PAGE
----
How do I set per-process limits? Added: 09/13/01


Many system-wide per-process limits can be set by root by modifying
kernel
parameters. Regular users can also set some per-process limits via shell
builtins. Of course, system-wide limits cannot be exceeded.

In the POSIX and Korn shells, the 'ulimit' builtin command can be used to
set pre-process limits. Though both builtins have the name ulimit, their
capabilities and syntax are different.

For the Korn shell (ksh), ulimit only affects the filesize limit, which
defaults to 4194303, which ksh interprets to mean unlimited. See ksh(1).

For the POSIX shell (sh), there are several variables that can be set
with ulimit. The 'ulimit -a' command lists all the variables that can be
set. There are soft and hard limits for these variables, and some ulimit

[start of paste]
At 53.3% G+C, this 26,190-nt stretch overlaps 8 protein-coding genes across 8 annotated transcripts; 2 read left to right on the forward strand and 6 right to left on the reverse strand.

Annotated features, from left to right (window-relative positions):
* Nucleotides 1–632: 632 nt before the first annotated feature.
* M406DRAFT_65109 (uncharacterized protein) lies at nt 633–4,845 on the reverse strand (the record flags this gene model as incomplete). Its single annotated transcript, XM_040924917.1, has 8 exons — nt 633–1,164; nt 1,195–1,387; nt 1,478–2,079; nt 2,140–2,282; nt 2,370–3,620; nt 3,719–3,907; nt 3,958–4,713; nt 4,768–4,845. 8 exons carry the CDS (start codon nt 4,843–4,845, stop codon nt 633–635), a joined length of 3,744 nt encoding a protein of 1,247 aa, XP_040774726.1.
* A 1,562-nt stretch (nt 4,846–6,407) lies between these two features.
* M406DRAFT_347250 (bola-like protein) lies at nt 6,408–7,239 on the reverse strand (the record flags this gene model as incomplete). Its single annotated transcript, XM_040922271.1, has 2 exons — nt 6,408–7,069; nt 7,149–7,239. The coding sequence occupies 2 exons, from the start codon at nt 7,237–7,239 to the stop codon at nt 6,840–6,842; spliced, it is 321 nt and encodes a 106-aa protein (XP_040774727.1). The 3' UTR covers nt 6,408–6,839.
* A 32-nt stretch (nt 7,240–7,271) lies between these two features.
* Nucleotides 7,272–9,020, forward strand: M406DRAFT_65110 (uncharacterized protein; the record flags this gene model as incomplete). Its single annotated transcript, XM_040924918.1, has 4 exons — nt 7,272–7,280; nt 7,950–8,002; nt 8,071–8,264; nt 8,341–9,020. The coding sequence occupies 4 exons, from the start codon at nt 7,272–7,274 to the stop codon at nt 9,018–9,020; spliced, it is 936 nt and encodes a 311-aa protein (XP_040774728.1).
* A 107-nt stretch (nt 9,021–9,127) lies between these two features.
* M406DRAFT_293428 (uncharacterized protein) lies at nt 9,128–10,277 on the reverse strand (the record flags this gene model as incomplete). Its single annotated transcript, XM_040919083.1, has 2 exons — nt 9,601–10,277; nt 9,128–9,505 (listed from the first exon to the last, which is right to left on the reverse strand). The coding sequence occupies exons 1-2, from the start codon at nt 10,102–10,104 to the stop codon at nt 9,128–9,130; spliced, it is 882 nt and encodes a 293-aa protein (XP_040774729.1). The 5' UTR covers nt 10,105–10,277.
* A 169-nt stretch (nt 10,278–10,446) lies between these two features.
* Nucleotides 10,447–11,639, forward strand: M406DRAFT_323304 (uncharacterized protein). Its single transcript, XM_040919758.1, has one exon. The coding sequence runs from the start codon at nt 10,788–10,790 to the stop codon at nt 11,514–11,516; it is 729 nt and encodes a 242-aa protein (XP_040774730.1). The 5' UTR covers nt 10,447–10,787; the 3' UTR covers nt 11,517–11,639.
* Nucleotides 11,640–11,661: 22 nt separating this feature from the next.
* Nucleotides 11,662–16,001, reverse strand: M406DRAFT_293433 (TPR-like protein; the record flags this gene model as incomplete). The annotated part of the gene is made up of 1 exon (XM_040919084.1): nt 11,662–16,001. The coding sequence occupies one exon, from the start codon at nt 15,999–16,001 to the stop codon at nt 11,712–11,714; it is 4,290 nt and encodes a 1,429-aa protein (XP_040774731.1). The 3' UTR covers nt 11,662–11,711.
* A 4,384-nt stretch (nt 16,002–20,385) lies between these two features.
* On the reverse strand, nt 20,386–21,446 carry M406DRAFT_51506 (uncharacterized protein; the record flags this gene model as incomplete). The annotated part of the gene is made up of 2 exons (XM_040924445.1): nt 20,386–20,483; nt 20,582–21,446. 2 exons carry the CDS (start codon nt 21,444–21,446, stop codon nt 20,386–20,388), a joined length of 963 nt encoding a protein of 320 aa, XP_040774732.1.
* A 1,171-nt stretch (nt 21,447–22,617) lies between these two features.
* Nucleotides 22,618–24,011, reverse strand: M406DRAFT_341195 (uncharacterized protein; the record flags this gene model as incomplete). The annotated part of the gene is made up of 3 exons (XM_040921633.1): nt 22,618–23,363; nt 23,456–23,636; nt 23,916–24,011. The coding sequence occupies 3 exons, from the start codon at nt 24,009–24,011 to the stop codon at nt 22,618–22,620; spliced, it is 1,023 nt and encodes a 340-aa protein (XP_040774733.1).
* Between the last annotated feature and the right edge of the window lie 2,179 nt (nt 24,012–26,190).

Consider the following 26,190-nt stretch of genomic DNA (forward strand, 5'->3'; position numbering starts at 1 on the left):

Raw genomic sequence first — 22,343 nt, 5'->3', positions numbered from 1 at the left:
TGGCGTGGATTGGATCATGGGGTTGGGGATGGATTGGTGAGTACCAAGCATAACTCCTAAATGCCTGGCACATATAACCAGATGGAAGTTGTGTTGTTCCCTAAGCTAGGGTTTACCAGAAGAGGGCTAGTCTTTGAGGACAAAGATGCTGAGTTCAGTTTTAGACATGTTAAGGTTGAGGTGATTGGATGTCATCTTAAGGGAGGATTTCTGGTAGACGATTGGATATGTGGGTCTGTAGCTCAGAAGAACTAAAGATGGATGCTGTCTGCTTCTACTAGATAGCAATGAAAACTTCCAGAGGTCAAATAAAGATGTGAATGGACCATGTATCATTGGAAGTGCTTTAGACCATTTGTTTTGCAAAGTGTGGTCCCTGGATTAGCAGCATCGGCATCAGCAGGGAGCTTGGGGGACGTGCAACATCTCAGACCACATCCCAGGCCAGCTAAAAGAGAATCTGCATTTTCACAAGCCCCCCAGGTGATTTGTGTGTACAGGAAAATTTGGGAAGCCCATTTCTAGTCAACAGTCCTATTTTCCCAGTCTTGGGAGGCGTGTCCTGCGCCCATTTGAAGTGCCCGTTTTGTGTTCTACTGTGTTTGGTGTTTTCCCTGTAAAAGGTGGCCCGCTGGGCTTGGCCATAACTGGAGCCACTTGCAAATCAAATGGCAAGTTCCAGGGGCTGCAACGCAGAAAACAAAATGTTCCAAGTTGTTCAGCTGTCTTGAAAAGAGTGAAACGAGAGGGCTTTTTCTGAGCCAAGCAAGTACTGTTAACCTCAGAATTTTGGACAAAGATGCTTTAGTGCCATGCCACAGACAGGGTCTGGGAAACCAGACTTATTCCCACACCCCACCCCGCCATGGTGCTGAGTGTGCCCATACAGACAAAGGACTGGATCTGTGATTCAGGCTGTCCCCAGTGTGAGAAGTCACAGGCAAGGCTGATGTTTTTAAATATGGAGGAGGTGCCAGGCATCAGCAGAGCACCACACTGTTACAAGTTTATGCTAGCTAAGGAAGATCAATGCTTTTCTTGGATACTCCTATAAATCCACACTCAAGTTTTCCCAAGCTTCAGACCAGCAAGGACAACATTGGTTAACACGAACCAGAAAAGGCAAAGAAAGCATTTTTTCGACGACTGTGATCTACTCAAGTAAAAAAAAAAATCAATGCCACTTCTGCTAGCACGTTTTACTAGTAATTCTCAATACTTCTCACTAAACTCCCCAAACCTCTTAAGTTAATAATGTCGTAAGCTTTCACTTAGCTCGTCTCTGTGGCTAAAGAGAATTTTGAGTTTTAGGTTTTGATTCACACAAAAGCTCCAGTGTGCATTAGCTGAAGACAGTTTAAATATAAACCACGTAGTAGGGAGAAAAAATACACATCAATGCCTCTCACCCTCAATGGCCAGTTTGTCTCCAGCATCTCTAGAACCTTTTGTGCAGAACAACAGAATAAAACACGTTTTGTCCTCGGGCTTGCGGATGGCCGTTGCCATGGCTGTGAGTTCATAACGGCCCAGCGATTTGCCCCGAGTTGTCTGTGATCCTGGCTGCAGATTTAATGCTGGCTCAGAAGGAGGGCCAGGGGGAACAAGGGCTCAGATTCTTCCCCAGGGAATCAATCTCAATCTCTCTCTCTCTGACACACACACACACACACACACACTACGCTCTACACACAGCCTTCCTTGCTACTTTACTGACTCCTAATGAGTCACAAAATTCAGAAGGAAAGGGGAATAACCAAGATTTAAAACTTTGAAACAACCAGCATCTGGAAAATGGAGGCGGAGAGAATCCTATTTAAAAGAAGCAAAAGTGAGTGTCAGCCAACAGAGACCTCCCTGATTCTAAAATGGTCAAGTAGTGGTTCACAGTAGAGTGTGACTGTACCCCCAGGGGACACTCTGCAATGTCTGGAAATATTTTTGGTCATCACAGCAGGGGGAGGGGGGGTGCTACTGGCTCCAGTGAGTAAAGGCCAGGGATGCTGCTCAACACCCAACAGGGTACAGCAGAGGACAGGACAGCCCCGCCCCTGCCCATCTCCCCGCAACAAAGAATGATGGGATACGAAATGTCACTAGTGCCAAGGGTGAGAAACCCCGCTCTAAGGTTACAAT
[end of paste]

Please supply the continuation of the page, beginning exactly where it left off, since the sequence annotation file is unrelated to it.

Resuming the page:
maximum values are based on certain kernel parameters:

Soft Limit Relevant Kernel Params
========================================================
$ ulimit -aS
time(seconds) unlimited
file(blocks) unlimited
data(kbytes) 65536 max determined by maxdsiz
stack(kbytes) 8192 max determined by maxssiz
memory(kbytes) unlimited
coredump(blocks) 4194303
nofiles(descriptors) 60 max determined by maxfiles

Hard Limit Relevant Kernel Params
========================================================
$ ulimit -aH
time(seconds) unlimited
file(blocks) unlimited
data(kbytes) 65536
stack(kbytes) 8192
memory(kbytes) unlimited
coredump(blocks) unlimited
nofiles(descriptors) 1024 max determined by maxfiles_lim

See also sh-posix(1).

The C shell (csh) has similar variables. These variables can be set
using
the csh 'limit' builtin command. See csh(1).



UNIXguide.net
Suggest a Site